We sat by the fire in the lodge, the place where members of the university community often gathered to socialize, and talked of spiritual things. My heart was full of God’s love for this man, my friend and my husband’s colleague, at the research station where we lived and worked.
He was speaking (it was his turn). I was letting him talk, making eye contact, nodding occasionally to encourage him, waiting for my chance to reply. He was a follower of Zen, eager to share what he believed with me. At the moment he was saying something about the “Oneness of the Universe.”
I was just as eager to share about Jesus, but I waited, praying and thinking about what I could say next. Something that might reach into his spirit and open his eyes to the truth of the Gospel.
Then, a third party joined the conversation. The still, small voice said to me, “Are you listening to him?”
“Well, yes, Lord. I’m listening and waiting for a chance to speak about You.”
“No,” He said. “Are you listening to him?” (emphasis His)
That moment, and that question changed the way I “do” evangelism forever.
3 Lessons Learned From Listening
What a concept! We should listen to people we care about for Jesus’ sake. When I began to listen to my friend, three things happened.
1) I realized (with deep shame) that I was treating him with respect for the first time in our history of conversing about God. Why had it taken so long? It’s rude not to listen. We, as Christians, should be the last people on earth to be rude to others.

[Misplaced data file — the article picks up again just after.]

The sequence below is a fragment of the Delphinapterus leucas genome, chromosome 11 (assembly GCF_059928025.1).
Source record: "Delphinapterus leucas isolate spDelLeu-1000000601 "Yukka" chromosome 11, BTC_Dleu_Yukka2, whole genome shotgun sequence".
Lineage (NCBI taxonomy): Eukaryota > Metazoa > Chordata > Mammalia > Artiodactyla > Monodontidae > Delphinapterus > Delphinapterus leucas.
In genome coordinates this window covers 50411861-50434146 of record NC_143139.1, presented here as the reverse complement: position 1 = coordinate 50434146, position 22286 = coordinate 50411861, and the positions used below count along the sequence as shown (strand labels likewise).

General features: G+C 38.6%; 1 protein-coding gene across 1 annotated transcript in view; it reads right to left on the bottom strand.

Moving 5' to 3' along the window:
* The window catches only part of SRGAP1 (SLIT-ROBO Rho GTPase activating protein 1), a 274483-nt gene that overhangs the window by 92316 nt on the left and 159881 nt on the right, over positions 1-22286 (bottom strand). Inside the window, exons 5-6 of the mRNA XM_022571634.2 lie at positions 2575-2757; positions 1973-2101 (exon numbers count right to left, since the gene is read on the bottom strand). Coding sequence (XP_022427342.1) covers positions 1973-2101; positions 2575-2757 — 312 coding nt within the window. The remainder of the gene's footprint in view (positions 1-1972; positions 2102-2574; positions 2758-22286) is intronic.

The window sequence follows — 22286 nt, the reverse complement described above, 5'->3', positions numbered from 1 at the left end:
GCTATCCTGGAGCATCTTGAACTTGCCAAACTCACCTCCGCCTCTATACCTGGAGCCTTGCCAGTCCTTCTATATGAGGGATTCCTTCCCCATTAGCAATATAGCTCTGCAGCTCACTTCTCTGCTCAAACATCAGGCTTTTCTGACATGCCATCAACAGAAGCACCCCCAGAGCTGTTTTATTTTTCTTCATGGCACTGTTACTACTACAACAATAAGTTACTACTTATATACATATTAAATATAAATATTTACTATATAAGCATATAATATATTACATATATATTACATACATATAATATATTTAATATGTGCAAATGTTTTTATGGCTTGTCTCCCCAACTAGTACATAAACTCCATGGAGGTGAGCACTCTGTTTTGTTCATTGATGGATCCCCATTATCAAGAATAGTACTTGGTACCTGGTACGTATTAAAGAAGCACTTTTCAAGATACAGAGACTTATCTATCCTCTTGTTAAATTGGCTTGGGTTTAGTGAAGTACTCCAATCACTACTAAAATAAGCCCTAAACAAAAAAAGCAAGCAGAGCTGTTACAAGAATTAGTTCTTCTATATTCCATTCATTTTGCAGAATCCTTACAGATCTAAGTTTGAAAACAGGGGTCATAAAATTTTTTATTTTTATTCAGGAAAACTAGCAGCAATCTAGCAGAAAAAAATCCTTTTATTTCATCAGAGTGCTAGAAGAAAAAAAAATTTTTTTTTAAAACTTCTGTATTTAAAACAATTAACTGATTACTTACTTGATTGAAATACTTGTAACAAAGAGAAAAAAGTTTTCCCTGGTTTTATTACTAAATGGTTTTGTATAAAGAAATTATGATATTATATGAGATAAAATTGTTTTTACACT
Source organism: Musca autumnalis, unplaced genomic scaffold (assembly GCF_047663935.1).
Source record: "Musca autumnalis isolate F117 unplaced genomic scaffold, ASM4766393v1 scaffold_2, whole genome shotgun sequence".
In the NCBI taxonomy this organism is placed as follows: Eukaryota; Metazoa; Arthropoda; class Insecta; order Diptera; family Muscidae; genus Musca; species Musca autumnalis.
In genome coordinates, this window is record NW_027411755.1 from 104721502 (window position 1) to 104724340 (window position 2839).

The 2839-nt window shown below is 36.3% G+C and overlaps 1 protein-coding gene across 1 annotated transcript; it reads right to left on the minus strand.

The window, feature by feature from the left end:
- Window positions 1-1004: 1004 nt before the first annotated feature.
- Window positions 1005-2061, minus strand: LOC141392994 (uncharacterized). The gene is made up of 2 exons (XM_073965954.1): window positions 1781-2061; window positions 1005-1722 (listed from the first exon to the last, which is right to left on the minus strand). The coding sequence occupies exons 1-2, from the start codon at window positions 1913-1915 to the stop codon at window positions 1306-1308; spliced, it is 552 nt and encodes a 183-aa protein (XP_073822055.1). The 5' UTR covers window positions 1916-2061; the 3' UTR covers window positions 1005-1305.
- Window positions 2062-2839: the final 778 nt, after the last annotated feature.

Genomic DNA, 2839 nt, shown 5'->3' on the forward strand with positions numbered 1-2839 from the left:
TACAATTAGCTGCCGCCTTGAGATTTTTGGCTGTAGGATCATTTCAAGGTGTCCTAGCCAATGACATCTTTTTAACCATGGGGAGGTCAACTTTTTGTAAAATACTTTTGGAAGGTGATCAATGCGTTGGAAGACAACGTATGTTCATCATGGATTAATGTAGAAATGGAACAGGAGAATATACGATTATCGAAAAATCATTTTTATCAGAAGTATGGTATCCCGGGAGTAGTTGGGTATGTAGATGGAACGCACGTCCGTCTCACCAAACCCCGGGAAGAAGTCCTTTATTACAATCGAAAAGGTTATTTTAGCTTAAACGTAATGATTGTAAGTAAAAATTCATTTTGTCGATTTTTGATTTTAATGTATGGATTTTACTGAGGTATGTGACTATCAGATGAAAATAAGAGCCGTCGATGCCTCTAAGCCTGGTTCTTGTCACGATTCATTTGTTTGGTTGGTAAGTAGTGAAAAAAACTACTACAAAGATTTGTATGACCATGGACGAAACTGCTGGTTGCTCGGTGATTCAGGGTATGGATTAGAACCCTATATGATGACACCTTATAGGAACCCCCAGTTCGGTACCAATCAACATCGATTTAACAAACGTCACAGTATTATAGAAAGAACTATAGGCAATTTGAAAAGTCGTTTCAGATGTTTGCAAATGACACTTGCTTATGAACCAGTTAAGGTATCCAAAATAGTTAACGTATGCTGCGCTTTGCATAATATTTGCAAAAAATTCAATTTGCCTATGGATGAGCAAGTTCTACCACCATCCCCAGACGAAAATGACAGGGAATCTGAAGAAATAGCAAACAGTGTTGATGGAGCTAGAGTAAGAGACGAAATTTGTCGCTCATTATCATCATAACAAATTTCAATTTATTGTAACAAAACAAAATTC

2) I learned some interesting new things. I learned about Zen Buddhism, how Buddhists think, what they believe. My mind opened up. My world became more colorful. I became more informed and aware; enlightened, even!
3) I began to see bridges between what my friend believed and what I believe. Some of those bridges were:
• Christians believe in the “oneness” of the universe too, except, we just believe the “One” in “oneness” is a person, and that “oneness” happens when we choose to submit our spirits to His spirit.
• We believe human beings should behave ethically too. We just believe they can only truly do that in the strength of the “One” we submit to.
• We meditate as well. But we don’t empty our minds. We fill them with truth about the “One.”
Let God Do The Convincing
My conversations with this man continued after that day. In the end, neither of us convinced the other that the other’s way was the Truth. But, the results of sharing Christ with others are not our responsibility, and the end has not really come yet. God will work, in His way and in His time.
I still have a hard time remembering to listen. Talking is so much easier. But, listening is so much more rewarding, in every way. Listening is loving, resting, learning, growing. And in face-to-face, one-on-one situations, listening is essential to sharing the Gospel effectively.
Agree or disagree? Please share your opinion in a comment.